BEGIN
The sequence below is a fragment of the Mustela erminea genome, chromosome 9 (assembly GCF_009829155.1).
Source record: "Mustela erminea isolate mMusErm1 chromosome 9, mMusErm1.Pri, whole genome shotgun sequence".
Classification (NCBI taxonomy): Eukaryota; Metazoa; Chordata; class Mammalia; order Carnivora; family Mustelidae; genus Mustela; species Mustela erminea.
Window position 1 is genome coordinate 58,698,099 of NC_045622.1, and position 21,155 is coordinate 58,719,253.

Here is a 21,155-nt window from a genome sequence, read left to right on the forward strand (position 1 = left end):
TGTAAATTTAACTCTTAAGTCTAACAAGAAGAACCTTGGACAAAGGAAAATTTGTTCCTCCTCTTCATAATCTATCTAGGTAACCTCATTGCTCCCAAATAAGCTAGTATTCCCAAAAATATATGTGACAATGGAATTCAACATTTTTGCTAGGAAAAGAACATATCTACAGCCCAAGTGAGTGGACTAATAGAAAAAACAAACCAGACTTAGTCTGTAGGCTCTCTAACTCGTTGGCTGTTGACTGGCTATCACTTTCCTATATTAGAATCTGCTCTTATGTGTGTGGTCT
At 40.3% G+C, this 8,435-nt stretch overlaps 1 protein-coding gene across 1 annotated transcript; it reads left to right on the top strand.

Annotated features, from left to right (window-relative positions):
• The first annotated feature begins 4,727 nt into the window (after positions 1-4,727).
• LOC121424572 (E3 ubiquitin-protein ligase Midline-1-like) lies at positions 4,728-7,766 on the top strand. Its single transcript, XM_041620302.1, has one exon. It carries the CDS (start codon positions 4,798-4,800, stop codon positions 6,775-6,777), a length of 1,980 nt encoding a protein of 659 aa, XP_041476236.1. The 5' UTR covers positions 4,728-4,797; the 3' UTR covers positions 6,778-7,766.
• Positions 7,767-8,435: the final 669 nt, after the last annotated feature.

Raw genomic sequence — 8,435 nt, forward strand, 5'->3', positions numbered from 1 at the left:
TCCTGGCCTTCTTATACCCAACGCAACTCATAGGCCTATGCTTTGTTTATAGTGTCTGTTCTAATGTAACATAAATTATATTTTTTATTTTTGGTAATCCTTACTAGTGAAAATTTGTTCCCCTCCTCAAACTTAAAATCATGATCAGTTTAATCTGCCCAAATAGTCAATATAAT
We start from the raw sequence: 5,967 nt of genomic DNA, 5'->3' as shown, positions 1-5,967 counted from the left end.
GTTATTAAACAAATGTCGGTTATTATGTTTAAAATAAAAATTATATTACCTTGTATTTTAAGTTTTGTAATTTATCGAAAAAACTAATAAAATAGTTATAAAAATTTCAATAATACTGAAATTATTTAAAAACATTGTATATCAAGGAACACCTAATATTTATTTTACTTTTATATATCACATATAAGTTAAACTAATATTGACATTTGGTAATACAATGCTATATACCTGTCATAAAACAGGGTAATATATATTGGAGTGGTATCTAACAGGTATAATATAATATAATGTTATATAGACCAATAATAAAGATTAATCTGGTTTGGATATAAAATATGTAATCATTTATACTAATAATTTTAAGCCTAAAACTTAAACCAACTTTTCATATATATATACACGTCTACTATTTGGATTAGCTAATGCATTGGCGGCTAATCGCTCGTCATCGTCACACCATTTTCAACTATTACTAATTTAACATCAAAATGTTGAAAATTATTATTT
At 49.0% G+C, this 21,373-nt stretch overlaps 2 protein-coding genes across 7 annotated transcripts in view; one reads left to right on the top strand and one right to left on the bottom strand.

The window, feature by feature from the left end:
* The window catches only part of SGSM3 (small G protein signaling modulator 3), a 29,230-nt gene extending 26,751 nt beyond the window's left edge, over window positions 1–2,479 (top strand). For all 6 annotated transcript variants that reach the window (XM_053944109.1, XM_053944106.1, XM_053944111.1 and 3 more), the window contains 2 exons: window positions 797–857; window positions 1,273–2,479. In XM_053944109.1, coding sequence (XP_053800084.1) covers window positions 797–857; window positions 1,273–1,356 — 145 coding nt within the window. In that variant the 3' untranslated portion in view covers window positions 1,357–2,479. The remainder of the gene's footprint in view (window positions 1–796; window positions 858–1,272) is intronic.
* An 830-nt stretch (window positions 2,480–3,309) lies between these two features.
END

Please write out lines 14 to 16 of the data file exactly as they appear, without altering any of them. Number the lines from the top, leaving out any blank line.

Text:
We start from the raw sequence: 5,967 nt of genomic DNA, 5'->3' as shown, positions 1-5,967 counted from the left end.
GTTATTAAACAAATGTCGGTTATTATGTTTAAAATAAAAATTATATTACCTTGTATTTTAAGTTTTGTAATTTATCGAAAAAACTAATAAAATAGTTATAAAAATTTCAATAATACTGAAATTATTTAAAAACATTGTATATCAAGGAACACCTAATATTTATTTTACTTTTATATATCACATATAAGTTAAACTAATATTGACATTTGGTAATACAATGCTATATACCTGTCATAAAACAGGGTAATATATATTGGAGTGGTATCTAACAGGTATAATATAATATAATGTTATATAGACCAATAATAAAGATTAATCTGGTTTGGATATAAAATATGTAATCATTTATACTAATAATTTTAAGCCTAAAACTTAAACCAACTTTTCATATATATATACACGTCTACTATTTGGATTAGCTAATGCATTGGCGGCTAATCGCTCGTCATCGTCACACCATTTTCAACTATTACTAATTTAACATCAAAATGTTGAAAATTATTATTT
At 49.0% G+C, this 21,373-nt stretch overlaps 2 protein-coding genes across 7 annotated transcripts in view; one reads left to right on the top strand and one right to left on the bottom strand.